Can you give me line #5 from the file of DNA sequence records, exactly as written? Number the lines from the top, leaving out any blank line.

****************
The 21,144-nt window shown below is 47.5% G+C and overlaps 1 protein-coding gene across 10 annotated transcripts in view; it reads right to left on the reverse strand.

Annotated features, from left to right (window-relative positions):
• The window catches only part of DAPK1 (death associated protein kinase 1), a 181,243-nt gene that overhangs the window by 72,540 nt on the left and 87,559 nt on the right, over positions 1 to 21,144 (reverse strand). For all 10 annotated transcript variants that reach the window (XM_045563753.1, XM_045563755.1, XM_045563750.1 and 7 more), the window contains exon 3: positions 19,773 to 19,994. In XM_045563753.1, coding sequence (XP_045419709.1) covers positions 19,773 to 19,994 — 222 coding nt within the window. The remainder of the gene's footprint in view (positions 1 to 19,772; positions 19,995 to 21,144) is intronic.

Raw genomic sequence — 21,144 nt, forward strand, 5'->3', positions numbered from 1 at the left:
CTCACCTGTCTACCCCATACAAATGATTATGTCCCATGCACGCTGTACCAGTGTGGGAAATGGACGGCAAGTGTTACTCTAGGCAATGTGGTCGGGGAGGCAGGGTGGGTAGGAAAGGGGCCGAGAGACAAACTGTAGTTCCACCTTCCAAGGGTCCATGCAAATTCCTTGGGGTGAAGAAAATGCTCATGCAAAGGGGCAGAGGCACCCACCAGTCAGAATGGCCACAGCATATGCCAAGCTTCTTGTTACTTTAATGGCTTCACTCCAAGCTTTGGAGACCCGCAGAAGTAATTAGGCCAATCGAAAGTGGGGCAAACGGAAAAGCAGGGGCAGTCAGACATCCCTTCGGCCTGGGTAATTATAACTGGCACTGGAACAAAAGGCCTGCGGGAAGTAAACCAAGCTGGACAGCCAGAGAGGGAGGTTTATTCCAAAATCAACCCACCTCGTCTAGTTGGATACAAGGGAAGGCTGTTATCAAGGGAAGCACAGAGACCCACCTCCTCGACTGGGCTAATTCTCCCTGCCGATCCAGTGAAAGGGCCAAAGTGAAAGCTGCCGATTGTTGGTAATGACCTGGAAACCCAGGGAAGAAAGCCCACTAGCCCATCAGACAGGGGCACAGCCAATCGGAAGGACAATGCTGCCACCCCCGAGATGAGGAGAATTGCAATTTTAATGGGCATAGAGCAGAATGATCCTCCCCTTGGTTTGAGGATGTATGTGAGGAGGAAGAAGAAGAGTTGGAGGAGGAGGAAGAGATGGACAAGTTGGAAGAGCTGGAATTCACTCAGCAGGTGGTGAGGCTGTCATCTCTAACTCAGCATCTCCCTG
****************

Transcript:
CTCACCTGTCTACCCCATACAAATGATTATGTCCCATGCACGCTGTACCAGTGTGGGAAATGGACGGCAAGTGTTACTCTAGGCAATGTGGTCGGGGAGGCAGGGTGGGTAGGAAAGGGGCCGAGAGACAAACTGTAGTTCCACCTTCCAAGGGTCCATGCAAATTCCTTGGGGTGAAGAAAATGCTCATGCAAAGGGGCAGAGGCACCCACCAGTCAGAATGGCCACAGCATATGCCAAGCTTCTTGTTACTTTAATGGCTTCACTCCAAGCTTTGGAGACCCGCAGAAGTAATTAGGCCAATCGAAAGTGGGGCAAACGGAAAAGCAGGGGCAGTCAGACATCCCTTCGGCCTGGGTAATTATAACTGGCACTGGAACAAAAGGCCTGCGGGAAGTAAACCAAGCTGGACAGCCAGAGAGGGAGGTTTATTCCAAAATCAACCCACCTCGTCTAGTTGGATACAAGGGAAGGCTGTTATCAAGGGAAGCACAGAGACCCACCTCCTCGACTGGGCTAATTCTCCCTGCCGATCCAGTGAAAGGGCCAAAGTGAAAGCTGCCGATTGTTGGTAATGACCTGGAAACCCAGGGAAGAAAGCCCACTAGCCCATCAGACAGGGGCACAGCCAATCGGAAGGACAATGCTGCCACCCCCGAGATGAGGAGAATTGCAATTTTAATGGGCATAGAGCAGAATGATCCTCCCCTTGGTTTGAGGATGTATGTGAGGAGGAAGAAGAAGAGTTGGAGGAGGAGGAAGAGATGGACAAGTTGGAAGAGCTGGAATTCACTCAGCAGGTGGTGAGGCTGTCATCTCTAACTCAGCATCTCCCTG